Hucker Forms Exploratory Committee Before Expected Entry into County Executive Race

Council President Tom Hucker announced Thursday night that he has formed an exploratory committee and plans to speak with residents and business owners to see if he should run for county executive.

His speech before a friendly crowd at Kaldi’s Social Hall in Silver Spring made it seem like he had already decided to run. If he does enter the race, he will join fellow Councilmember Hans Riemer and businessperson David Blair in their efforts to unseat Marc Elrich.

Several fellow progressives attended the speech, including Councilmember Nancy Navarro, Montgomery County Public Schools Board of Education Member Shebra Evans, Delegate Kumar Barve and Senator Will Smith as well as a representative from O’Connell and Lawrence, an engineering and consulting firm in Olney.

As the county moves forward from the pandemic, “I have seen what it takes to deal with a crisis,” Navarro told the cheering crowd, adding, “For that you need somebody who understands deeply Montgomery County, all of Montgomery County.” She believes Hucker is the right person for the job, and declared, “I said to him, I think he should just announce he is going to run.”

A survivor from the 2016 Flower Branch Apartment’s gas explosion and fire in Silver Spring also spoke in support of Hucker. She praised the Maryland politician for continually supporting the residents of the apartment since the tragedy happened.

After numerous endorsements, Hucker went to the podium to stress the importance of Montgomery County moving forward in terms of job growth, racial equity and health care for all and also to clean up the environment. “Equity. It has to be our intentional practice everyday,” he said, noting, “All these issues are connected.”

“This virus has taught all of us hard lessons, but it also has taught us what we can do when we come together,” said Hucker, who was a state delegate from District 20 from 2006 to 2014 before becoming a councilmember for District 5. He is a Silver Spring resident.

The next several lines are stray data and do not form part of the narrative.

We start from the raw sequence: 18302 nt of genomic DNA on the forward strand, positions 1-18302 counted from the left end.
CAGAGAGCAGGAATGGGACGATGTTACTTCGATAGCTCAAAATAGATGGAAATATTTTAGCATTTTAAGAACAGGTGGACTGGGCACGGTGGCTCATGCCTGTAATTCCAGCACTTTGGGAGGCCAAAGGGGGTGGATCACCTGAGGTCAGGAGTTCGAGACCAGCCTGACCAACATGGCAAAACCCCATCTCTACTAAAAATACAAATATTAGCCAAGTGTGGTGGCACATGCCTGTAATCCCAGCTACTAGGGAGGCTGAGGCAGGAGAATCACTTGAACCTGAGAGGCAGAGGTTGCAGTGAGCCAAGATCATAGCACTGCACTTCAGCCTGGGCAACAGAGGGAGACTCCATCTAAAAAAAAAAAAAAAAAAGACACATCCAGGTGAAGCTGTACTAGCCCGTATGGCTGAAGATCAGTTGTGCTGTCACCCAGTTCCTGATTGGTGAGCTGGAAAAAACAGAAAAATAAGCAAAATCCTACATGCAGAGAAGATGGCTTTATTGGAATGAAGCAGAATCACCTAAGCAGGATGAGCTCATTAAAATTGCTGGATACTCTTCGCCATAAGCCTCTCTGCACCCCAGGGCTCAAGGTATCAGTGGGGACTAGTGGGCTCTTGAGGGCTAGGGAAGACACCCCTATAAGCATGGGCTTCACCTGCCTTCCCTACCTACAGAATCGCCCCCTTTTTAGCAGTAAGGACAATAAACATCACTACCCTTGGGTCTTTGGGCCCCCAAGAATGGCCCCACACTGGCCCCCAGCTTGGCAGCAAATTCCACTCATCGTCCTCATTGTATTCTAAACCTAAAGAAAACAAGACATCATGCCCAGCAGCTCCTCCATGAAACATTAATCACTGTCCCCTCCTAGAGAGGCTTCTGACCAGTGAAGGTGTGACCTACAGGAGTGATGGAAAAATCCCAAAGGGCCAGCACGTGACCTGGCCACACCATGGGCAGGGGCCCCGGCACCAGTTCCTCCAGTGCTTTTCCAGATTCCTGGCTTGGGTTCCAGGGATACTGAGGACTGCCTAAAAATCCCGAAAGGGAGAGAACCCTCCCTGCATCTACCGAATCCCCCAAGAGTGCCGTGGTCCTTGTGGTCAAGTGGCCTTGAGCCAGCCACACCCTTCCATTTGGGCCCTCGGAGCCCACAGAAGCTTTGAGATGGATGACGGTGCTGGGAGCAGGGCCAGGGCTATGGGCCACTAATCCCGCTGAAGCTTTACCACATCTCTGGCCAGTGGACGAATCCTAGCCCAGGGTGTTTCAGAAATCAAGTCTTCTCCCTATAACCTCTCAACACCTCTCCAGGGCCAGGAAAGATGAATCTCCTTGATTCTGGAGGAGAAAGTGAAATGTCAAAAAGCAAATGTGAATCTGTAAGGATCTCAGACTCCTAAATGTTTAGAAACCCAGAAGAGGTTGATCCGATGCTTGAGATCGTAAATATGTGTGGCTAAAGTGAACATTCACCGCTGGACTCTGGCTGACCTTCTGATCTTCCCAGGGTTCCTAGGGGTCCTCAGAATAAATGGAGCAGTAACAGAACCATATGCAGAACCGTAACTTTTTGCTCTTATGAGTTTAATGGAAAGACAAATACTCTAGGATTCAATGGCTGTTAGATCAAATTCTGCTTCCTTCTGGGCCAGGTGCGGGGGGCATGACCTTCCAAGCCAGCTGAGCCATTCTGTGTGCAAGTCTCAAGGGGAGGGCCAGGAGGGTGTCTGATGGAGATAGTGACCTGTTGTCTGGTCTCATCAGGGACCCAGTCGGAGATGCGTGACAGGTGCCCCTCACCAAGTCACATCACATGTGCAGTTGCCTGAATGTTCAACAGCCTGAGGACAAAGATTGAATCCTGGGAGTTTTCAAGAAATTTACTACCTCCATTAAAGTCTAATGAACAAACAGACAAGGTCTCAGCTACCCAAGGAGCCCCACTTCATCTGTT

During the pandemic, the county adapted to tackle issues that normally would have taken years, he said. Without mentioning Elrich by name, he criticized the county executive’s office for lacking urgency and for missing deadlines and opportunities.

The county is experiencing the same problems for years and has the lowest job growth rate in the area, Hucker said. “We have to build a better foundation,” he said, adding, “I am convinced we need new leadership.”

“Montgomery County has a tendency to just bail out the water when the storms hit. We have to build a better foundation for all of us and tend to our house now,” he said.

Hucker aspires to be like former County Executive Ike Leggett, who he said brought people together.

“Change is coming to Montgomery County and we have to embrace it,” he said, adding, “I am convinced we need new leadership.” Hucker said if elected to become the county executive, the county council would have a friend in the executive office.

“In Montgomery County, every minute is a chance to change the world.”

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